I’ve been living in Brisbane for over 7 years now but only recently did I realise that it’s actually not that bad, and could be Australia’s most underrated city – a river town with an extravagant art scene, energetic night life and a fabulous range of restaurants, markets and shopping centres.
Young trendies call the place “Brisvegas” because of the constant events that are held here, ranging across pop concerts, community festivals, cultural celebrations and many other events suitable for the whole family. One of Brisbane’s most admirable traits is its amazing diversity with recent surveys estimating that 40 per cent of its resident are overseas born.
In contrast, Brisbane is a city with the most peculiar weather conditions. Promoted as being always sunny, perfect even, yet, when it does rain, it’s almost like the population is being punished for being so cocky.
Over recent years, and even in recent weeks, weather conditions have caused widespread flooding, property damage, and downright good old fashioned disruptions to our usual easy going way of life. But we mop up and clean up and look to the heavens waiting for the sunny days to return.
Amongst the African communities, many members of which have settled here as refugee migrants, Brisbane is a pumping city when it comes to entertainment, especially during refugee week in June.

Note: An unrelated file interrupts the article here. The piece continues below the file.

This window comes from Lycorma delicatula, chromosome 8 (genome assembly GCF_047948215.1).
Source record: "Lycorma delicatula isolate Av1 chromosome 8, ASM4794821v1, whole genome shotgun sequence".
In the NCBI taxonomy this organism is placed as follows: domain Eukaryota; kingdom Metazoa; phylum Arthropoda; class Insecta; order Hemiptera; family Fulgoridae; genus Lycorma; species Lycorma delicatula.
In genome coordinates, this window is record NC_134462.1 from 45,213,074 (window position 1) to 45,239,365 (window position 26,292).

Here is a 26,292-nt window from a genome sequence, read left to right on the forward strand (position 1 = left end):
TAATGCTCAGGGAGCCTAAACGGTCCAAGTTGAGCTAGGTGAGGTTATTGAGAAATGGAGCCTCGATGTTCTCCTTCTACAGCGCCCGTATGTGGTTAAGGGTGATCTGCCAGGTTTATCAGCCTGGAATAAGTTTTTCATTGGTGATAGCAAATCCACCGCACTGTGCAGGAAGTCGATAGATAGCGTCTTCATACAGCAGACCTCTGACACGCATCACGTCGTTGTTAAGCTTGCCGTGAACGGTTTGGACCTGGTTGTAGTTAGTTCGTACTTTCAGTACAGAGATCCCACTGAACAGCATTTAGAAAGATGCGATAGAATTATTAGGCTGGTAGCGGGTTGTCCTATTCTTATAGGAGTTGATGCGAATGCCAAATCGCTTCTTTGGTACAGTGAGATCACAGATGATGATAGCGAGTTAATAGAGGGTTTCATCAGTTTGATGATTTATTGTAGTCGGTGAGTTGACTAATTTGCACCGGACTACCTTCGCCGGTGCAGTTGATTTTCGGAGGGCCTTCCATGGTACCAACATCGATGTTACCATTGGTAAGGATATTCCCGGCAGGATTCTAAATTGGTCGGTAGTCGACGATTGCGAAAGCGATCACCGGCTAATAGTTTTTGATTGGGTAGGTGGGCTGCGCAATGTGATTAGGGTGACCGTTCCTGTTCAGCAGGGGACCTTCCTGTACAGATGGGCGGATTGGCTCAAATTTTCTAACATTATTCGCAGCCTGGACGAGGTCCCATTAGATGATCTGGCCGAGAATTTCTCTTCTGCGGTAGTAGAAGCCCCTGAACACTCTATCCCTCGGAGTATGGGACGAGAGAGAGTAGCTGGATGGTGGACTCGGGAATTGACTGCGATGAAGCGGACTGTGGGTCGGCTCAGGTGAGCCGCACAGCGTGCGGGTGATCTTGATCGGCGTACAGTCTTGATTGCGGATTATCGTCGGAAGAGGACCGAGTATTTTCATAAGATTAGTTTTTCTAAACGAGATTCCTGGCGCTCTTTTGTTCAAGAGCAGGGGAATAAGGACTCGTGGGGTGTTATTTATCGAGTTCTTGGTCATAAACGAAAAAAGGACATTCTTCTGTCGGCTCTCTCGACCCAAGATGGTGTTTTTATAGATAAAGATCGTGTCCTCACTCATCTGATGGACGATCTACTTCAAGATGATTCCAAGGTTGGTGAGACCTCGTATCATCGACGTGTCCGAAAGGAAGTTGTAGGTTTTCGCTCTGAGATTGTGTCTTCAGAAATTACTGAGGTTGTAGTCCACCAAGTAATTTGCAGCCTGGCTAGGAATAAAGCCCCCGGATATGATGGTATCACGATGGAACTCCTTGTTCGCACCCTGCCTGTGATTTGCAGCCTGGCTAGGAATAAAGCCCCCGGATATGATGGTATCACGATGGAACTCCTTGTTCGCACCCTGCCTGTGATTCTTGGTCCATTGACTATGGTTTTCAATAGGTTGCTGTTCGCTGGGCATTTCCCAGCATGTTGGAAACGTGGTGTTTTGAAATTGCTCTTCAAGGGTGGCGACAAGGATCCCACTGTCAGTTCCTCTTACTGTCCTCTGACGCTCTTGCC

The Multicultural Development Association (MDA) is an organisation that plays a role in educating and catering for migrant families which come to live in Brisbane. It is committed to deliver a welcoming reception, providing newcomers the opportunity to participate in a true multicultural society.
One of the ways it achieves this is by hosting the annual World Refugee Day Festival which I’m fortunate to participate in as an MC. The festival aims to welcome refugees to the country, and many citizenship ceremonies are arranged on the day. Last year over 15,000 people come together to participate in the festival sharing their experiences through music, song, costume, dance, visual arts and craft exhibitions. Of course, no festival is complete without samples of delicious foods from around the world, to fill stomachs and allow local residents an opportunity to have a ‘taste’ of the cultural gifts the new arrivals bring with them.
I hope I’ve left an impression that Brisbane is more than just “the quiet, boring city” that outsiders may make it out to be (and I thought it was). With its weather extremes, the undercurrent of cultural diversity, the commitment to multiculturalism and the continuous roll-out of community events and activities – I guess you could say, there’s no time left to be bored!
PHOTO: Chris Lofqvist